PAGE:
Loaf pans are also referred to as pound cake pans. They have high supporting walls, which hold up your mixture when the dough rises.

Instead of bread, you can also use this pan for baking lasagna and meatloaf.

Bundt Cake Pan

Bundt cake pans have a non-stick coating with a fluted or grooved shape and a center tube. Their shape facilitates even baking for the outer crusts.

Since these pans are made of heavy material, you can use them for recipes that need to be left in the oven for longer.

Angel Food Cake Pan

On the other hand, these pans have flat tops and smooth edges in addition to their tall center tube. These pans can also have a removable bottom to help remove cakes easily.

Broiler Pan And Baking Sheet FAQs

  • Here is additional information that might be helpful to you:

  • What Can Substitute for a Broiler Pan?

    You can use a baking sheet or a roasting pan instead.

    Use a sheet pan instead to achieve a toasted effect, as in bread or crisp vegetables. However, the broiler’s high heat can warp its thin material, so you might have to dispose of it afterward.

    Use a roast pan instead if you don’t want your meat, fish, and veggies to cook in their fat. Make sure you place its rack to separate them from the drippings.

  • Can You Use a Cookie Sheet as a Broiling Pan?

    No, you can’t use a cookie sheet to broil food.

    Unlike a baking sheet, a cookie sheet isn’t completely lined by an outside rim. Since a cookie sheet is often shallow or flat, it has no full rim lining to prevent food from spilling.

    The rim lining of a cookie sheet is only for you to grab onto for putting the cookie sheet into the oven. As such, a cookie sheet is best for baking cookies or biscuits and never bread or other foods that may drip.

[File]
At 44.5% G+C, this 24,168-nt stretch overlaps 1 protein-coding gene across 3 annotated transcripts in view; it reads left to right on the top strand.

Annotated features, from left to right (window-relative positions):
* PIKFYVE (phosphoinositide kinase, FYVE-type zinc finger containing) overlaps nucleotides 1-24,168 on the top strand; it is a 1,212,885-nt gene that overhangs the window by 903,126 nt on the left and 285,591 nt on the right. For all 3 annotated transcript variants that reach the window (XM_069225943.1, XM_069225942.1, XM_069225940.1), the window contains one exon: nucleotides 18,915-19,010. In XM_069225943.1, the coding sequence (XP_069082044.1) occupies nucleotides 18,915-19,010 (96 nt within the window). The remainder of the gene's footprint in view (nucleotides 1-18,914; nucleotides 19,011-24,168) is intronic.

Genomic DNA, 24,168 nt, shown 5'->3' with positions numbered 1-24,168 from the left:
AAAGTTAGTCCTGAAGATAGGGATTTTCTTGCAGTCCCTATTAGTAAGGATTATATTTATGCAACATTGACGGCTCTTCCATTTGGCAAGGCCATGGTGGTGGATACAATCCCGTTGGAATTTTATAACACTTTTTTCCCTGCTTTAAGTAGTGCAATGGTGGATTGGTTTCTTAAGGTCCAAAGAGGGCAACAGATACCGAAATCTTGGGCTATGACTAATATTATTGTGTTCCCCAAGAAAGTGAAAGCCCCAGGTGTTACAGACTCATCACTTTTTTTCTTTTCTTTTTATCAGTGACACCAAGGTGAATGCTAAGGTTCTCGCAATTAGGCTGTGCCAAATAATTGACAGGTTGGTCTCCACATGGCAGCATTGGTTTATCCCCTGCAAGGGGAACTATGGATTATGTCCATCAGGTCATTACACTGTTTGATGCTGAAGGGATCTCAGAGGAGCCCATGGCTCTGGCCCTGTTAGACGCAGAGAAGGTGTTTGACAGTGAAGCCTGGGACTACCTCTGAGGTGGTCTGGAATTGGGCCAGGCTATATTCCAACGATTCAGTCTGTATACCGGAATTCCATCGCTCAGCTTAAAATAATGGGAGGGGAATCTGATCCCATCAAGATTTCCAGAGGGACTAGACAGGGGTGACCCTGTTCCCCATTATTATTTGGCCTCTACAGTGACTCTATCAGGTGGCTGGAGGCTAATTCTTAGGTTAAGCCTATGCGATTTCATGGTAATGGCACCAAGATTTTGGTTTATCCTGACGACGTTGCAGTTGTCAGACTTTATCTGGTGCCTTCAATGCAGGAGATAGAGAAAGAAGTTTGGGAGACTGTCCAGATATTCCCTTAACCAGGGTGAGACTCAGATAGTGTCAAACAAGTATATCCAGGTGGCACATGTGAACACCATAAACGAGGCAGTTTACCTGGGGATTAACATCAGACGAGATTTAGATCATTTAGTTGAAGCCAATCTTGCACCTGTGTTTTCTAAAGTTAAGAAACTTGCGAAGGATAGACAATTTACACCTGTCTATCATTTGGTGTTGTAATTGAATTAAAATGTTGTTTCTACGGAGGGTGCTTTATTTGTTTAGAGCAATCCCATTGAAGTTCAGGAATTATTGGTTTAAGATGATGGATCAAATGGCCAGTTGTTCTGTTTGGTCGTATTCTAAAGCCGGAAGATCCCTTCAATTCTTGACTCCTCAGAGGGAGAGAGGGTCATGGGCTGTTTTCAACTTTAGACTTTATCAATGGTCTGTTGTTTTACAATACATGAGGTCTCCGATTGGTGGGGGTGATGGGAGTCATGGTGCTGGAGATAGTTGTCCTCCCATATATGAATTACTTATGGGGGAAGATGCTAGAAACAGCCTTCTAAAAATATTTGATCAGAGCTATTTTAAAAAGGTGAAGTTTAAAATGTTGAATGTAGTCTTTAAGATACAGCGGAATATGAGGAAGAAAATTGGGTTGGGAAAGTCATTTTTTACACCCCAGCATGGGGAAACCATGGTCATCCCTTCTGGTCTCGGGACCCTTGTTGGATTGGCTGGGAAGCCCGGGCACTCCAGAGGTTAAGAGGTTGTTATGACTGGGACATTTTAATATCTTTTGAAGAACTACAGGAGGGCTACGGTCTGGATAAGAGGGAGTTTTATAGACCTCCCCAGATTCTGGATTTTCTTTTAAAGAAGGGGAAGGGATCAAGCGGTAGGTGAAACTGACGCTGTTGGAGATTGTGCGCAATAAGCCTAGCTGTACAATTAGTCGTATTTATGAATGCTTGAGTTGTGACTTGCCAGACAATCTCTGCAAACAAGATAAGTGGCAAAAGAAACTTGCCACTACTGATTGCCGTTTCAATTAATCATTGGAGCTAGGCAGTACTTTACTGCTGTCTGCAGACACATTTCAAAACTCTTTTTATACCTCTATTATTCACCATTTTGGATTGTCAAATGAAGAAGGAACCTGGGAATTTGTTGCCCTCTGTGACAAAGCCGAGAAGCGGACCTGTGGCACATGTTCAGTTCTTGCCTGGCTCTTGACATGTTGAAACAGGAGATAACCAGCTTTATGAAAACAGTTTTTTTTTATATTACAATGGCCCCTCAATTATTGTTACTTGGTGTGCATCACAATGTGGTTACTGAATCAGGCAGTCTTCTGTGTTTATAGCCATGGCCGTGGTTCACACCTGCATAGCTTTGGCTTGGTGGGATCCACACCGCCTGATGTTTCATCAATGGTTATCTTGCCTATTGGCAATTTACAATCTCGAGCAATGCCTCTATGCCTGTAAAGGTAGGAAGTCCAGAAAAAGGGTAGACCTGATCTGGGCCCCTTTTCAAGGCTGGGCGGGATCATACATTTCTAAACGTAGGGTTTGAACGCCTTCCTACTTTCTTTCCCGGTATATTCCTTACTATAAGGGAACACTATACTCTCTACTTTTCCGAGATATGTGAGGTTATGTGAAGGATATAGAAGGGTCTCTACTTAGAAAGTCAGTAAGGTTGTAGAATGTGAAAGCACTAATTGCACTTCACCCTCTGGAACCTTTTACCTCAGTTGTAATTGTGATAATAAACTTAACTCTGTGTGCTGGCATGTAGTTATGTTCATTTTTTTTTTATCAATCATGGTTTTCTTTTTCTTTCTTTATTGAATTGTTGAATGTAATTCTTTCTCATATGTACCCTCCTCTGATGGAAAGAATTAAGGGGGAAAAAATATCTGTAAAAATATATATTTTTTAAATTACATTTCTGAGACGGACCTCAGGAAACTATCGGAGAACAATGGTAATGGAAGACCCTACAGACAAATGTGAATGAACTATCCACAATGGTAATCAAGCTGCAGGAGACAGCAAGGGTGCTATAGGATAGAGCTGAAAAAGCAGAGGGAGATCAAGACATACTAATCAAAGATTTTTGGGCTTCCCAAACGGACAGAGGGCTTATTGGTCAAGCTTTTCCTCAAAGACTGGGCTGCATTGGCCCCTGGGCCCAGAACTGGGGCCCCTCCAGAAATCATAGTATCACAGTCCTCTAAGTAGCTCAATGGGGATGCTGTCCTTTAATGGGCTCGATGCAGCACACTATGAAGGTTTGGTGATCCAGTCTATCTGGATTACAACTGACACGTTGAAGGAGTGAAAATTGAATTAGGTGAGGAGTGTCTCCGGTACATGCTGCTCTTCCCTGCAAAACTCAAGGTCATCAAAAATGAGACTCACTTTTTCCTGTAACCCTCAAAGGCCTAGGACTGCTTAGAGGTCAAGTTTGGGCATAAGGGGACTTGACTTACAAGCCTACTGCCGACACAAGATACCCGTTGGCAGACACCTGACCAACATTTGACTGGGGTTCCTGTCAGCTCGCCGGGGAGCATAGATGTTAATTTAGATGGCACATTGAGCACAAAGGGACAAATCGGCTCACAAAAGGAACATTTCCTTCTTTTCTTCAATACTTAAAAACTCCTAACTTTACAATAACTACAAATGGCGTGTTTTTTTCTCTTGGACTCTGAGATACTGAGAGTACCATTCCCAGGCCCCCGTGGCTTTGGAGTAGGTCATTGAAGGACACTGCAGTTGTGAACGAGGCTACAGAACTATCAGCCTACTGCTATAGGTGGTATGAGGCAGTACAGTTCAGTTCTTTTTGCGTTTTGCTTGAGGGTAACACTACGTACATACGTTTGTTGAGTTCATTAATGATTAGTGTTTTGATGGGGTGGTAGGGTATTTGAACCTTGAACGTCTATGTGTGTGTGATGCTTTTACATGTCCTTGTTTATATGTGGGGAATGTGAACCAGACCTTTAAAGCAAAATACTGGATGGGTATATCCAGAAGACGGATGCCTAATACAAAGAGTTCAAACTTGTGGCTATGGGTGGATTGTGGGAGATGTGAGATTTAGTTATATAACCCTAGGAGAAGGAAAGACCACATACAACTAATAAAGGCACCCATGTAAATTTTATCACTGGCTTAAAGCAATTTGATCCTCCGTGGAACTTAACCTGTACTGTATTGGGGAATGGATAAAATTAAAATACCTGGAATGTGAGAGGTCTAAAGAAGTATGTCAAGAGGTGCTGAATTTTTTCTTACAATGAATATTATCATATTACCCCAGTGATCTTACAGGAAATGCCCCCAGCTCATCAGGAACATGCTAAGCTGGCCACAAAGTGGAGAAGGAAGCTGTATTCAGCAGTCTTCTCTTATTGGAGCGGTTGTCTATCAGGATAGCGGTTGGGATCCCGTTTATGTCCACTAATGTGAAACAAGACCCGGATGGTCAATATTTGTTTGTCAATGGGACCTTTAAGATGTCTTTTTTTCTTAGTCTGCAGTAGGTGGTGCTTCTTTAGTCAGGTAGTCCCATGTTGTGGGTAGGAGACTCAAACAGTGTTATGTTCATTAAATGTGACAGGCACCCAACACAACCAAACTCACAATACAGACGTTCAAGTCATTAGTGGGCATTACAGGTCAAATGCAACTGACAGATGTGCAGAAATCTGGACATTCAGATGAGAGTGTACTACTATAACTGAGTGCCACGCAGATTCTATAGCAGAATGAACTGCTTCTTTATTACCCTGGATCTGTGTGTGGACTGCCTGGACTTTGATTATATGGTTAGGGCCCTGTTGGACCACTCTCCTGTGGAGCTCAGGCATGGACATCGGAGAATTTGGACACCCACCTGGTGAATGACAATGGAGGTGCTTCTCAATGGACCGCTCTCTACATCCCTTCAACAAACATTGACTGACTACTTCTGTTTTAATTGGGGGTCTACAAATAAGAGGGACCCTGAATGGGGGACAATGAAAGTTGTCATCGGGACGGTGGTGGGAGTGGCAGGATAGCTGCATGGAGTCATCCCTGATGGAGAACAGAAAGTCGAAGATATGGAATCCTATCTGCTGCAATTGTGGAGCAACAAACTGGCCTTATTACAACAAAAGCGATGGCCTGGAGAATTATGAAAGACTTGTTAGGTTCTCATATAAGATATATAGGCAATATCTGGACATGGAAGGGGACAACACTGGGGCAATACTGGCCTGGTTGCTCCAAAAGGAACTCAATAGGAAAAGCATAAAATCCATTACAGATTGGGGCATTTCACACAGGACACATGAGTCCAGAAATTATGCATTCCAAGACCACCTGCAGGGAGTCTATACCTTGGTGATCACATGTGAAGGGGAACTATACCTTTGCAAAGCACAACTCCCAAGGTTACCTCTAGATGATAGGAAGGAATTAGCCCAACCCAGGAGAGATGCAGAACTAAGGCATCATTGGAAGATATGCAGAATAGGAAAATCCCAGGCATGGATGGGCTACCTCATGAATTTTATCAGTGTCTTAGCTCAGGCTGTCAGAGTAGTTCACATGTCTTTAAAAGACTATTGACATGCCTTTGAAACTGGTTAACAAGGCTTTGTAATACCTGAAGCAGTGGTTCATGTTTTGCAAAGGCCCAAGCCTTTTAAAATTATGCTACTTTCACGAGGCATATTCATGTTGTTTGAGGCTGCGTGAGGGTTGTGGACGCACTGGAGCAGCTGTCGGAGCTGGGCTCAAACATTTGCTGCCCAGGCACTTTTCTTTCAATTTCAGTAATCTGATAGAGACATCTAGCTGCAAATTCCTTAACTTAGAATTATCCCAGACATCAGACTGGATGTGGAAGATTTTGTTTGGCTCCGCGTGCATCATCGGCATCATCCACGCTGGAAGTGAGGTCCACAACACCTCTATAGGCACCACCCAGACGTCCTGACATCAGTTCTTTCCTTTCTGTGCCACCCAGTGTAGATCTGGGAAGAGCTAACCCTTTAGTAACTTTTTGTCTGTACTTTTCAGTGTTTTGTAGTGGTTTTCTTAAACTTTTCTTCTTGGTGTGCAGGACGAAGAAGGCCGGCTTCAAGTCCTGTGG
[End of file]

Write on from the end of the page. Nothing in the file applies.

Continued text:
• Broiler Pan Vs Baking Sheet Final Verdict
    © Homesthetics - Monica Hewitt

    Final Verdict: Which One Is Better for You?

    Now that we know the difference between a broiler pan and a baking sheet, it's time to know when to use each one.

    Use a Broiler Pan If...

    • You want to warm the exterior only. Similar to grilling, it sears the exterior of food only. Use it to achieve a golden-brown crust or a crown of melted cheese.
    • You're dealing with thin cuts of meat. It can't cook deep into your food. You'll have to use ingredients that are easily cooked.
    • You are in a hurry. If you don't have an hour to spare, resort to this pan.

    Use a Baking Sheet If...

    • You need even cooking. This is for cooking the inside and through of food without the risk of burning its outside.
    • You're dealing with dense dishes. To ensure cooking their interior, you must bake your thick-cut meat and dense dishes first before using the sheet.
    • You have time to spare. Use this tool if you can wait hours or have something else to do while waiting.


    Broiler pans and baking sheets may look similar, but they are built differently for different purposes.

    Although one can substitute for the other at certain times, you can't expect the same quality regarding the results.

    Use each one for the specific method they're meant for to ensure you and your family can enjoy well-made dishes.